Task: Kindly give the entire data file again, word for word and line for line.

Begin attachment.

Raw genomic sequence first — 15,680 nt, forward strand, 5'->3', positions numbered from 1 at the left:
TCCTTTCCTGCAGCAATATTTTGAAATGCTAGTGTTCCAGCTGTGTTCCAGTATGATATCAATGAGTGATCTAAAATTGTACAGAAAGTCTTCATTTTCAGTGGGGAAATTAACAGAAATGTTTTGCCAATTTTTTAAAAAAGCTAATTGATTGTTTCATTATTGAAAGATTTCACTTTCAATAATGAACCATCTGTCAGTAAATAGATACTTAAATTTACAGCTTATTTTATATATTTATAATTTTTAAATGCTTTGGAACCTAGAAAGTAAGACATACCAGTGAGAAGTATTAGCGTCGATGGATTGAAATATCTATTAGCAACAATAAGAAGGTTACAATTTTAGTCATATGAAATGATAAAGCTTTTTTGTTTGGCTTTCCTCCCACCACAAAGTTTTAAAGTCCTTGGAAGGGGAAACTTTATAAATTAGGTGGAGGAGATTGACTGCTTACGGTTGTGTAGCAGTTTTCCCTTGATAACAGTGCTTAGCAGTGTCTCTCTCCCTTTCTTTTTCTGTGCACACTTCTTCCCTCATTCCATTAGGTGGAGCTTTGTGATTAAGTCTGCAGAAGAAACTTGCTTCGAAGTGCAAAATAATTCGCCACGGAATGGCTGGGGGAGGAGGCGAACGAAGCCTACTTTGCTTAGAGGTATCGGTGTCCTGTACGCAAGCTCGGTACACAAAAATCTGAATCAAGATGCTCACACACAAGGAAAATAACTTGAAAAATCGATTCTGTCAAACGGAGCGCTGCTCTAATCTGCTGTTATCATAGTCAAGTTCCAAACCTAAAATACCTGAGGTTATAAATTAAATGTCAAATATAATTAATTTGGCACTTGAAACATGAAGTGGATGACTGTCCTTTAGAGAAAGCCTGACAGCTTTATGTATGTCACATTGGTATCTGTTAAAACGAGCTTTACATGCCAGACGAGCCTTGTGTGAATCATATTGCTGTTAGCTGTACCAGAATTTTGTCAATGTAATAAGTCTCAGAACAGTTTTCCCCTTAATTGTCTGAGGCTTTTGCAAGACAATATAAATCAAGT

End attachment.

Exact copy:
Raw genomic sequence first — 15,680 nt, forward strand, 5'->3', positions numbered from 1 at the left:
TCCTTTCCTGCAGCAATATTTTGAAATGCTAGTGTTCCAGCTGTGTTCCAGTATGATATCAATGAGTGATCTAAAATTGTACAGAAAGTCTTCATTTTCAGTGGGGAAATTAACAGAAATGTTTTGCCAATTTTTTAAAAAAGCTAATTGATTGTTTCATTATTGAAAGATTTCACTTTCAATAATGAACCATCTGTCAGTAAATAGATACTTAAATTTACAGCTTATTTTATATATTTATAATTTTTAAATGCTTTGGAACCTAGAAAGTAAGACATACCAGTGAGAAGTATTAGCGTCGATGGATTGAAATATCTATTAGCAACAATAAGAAGGTTACAATTTTAGTCATATGAAATGATAAAGCTTTTTTGTTTGGCTTTCCTCCCACCACAAAGTTTTAAAGTCCTTGGAAGGGGAAACTTTATAAATTAGGTGGAGGAGATTGACTGCTTACGGTTGTGTAGCAGTTTTCCCTTGATAACAGTGCTTAGCAGTGTCTCTCTCCCTTTCTTTTTCTGTGCACACTTCTTCCCTCATTCCATTAGGTGGAGCTTTGTGATTAAGTCTGCAGAAGAAACTTGCTTCGAAGTGCAAAATAATTCGCCACGGAATGGCTGGGGGAGGAGGCGAACGAAGCCTACTTTGCTTAGAGGTATCGGTGTCCTGTACGCAAGCTCGGTACACAAAAATCTGAATCAAGATGCTCACACACAAGGAAAATAACTTGAAAAATCGATTCTGTCAAACGGAGCGCTGCTCTAATCTGCTGTTATCATAGTCAAGTTCCAAACCTAAAATACCTGAGGTTATAAATTAAATGTCAAATATAATTAATTTGGCACTTGAAACATGAAGTGGATGACTGTCCTTTAGAGAAAGCCTGACAGCTTTATGTATGTCACATTGGTATCTGTTAAAACGAGCTTTACATGCCAGACGAGCCTTGTGTGAATCATATTGCTGTTAGCTGTACCAGAATTTTGTCAATGTAATAAGTCTCAGAACAGTTTTCCCCTTAATTGTCTGAGGCTTTTGCAAGACAATATAAATCAAGT